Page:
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Branch formation during organ development

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Abstract Invertebrates and vertebrates use branching morphogenesis to build epithelial trees to maximize the surface area of organs within a given volume. Several molecular regulators of branching have recently been discovered, a number of which are conserved across different organs and species. Signals that control branching at the cellular and tissue levels are also starting to emerge, and are rapidly unveiling the physical nature of branch development. Here we discuss the molecular, cellular, and physical processes that govern branch formation, and highlight the major outstanding questions in the field. Copyright © 2010 John Wiley & Sons, Inc. This article is categorized under: Developmental Biology > Developmental Processes in Health and Disease

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Mechanical control of branching. The high mechanical fields at the tips enhance branching by physically propelling the epithelium forward and by activating proteases and signaling pathways that enhance cellular motility and invasiveness.

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Branch formation by viscous fingering. (a) The pressure in the epithelium is initially uniform, whereas that of the mesenchyme decreases away from the epithelium. (b) A small bulge in the epithelium protrudes and encounters a sharper pressure drop, which drives further protrusion. (c) As the bud grows, it displaces the mesenchyme toward the stalk regions, reducing the pressure drop there and lowering the driving force for motion.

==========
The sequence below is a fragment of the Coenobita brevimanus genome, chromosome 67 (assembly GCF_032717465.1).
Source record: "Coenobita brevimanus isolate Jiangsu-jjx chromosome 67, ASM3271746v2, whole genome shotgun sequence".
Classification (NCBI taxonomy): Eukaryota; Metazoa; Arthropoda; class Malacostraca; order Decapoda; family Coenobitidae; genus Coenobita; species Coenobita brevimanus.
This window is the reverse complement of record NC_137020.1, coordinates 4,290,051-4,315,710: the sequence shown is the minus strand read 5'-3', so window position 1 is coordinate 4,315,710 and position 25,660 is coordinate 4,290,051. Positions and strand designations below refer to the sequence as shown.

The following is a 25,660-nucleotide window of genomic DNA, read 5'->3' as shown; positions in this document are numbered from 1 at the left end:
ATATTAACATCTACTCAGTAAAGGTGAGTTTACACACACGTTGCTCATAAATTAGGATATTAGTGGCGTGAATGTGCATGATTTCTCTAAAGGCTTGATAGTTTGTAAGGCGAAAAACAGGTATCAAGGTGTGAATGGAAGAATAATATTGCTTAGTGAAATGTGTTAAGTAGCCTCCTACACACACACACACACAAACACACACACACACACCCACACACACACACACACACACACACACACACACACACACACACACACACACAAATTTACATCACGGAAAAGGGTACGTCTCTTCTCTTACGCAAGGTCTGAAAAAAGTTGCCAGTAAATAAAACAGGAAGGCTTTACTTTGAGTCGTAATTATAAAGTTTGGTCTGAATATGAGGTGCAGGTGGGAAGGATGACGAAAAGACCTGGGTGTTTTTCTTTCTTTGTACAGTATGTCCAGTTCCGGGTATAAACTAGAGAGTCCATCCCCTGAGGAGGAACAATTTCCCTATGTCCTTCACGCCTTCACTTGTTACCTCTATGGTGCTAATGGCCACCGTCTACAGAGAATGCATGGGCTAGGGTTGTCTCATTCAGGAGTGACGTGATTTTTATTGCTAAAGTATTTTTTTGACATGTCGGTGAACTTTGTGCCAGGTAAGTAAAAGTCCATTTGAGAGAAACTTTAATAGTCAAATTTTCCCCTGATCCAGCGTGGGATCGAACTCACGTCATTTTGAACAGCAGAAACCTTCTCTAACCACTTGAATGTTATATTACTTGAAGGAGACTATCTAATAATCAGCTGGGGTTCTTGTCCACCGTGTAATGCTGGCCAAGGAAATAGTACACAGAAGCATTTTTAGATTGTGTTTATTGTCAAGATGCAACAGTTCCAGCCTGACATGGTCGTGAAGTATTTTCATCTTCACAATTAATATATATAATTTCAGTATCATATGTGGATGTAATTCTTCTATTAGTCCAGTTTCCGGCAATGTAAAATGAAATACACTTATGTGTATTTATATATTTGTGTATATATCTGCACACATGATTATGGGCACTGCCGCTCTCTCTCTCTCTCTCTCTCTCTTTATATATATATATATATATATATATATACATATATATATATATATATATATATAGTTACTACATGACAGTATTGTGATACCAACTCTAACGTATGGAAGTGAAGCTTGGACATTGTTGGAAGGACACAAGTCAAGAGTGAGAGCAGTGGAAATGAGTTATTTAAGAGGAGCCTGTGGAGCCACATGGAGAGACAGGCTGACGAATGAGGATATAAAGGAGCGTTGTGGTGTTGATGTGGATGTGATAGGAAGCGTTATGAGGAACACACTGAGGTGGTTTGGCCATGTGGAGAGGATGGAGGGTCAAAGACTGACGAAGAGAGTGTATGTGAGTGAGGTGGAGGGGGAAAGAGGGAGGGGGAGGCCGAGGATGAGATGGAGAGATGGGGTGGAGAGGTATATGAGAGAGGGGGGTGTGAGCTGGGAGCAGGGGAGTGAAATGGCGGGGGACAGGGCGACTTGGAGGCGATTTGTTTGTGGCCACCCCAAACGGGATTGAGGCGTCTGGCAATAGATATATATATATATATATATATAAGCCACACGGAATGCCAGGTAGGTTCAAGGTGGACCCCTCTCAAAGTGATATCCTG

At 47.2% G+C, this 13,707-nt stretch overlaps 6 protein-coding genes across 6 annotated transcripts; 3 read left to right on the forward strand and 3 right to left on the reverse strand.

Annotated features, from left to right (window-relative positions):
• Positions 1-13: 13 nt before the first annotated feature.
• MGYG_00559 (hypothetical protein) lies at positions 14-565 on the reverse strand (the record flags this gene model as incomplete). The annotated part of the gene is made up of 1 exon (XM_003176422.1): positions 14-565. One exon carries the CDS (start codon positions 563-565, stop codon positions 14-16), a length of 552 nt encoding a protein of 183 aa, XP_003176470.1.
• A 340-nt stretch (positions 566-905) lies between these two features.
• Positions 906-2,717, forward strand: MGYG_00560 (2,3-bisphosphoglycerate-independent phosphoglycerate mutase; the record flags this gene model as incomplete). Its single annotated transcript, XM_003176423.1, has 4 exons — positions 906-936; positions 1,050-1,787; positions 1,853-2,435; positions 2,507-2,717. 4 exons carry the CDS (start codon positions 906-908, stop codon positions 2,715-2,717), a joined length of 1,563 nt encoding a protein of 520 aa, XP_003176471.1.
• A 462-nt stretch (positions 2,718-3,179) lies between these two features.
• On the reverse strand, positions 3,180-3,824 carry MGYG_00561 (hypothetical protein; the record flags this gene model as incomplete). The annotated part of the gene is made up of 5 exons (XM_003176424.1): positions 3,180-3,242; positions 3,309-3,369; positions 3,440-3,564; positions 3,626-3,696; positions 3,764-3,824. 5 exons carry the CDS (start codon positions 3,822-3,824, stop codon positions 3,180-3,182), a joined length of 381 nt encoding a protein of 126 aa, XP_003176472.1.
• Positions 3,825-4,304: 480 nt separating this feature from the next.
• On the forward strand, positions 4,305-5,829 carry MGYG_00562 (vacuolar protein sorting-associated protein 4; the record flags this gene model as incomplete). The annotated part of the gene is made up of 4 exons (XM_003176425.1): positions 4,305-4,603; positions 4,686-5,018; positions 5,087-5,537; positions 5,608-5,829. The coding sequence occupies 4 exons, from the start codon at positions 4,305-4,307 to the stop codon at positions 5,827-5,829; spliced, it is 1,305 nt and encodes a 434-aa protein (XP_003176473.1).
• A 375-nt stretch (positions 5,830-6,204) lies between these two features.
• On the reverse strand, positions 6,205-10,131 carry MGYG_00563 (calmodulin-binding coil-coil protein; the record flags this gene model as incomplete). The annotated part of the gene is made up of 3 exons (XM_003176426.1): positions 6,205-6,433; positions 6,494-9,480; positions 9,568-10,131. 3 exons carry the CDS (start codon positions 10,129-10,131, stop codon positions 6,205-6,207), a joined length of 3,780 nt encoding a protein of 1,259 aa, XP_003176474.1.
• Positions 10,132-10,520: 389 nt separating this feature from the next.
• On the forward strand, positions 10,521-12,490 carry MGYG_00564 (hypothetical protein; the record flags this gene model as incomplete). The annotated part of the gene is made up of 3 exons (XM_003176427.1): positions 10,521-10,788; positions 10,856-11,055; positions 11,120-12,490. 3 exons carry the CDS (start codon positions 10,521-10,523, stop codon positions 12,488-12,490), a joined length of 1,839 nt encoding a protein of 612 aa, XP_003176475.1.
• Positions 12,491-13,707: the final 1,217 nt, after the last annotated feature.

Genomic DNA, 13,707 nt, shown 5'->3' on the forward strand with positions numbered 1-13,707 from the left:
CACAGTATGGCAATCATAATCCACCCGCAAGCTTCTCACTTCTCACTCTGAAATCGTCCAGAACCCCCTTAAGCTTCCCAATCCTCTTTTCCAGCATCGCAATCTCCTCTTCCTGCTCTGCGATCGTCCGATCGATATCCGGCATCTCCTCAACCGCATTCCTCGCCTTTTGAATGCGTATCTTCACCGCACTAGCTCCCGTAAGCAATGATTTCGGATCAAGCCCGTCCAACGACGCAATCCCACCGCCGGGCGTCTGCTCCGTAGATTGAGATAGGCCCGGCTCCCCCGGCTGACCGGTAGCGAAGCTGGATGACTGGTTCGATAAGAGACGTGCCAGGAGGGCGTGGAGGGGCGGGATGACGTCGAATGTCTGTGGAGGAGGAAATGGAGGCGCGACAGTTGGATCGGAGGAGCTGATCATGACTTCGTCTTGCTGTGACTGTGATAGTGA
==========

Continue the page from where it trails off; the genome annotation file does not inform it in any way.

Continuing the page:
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Branch formation by chemoattraction. (a) Fibroblast growth factor (FGF) source (orange) guides branch extension by enhancing motility of tip cells. FGF induces expression of Sonic hedgehog (Shh) (blue), which in turn suppresses and splits the FGF source. The split source of FGF gives rise to branch bifurcation. (b) Cells expressing high levels of Ret (green), persistently migrate toward the source of glial cell line‐derived neutrophic factor (GDNF) (purple), forming a patch of high Ret activity, which ultimately forms the ureteric bud.

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Organs constructed by branch formation. (a) Drosophila trachea, (b) chicken lung and (c) mouse kidney (Reprinted with permission from Ref 1. Copyright 2009 Elsevier), and (d) mouse salivary gland (Reprinted with permission from Ref 2. Copyright 2006 Macmillan Publishers Ltd.). Scale bars, 100 µm.

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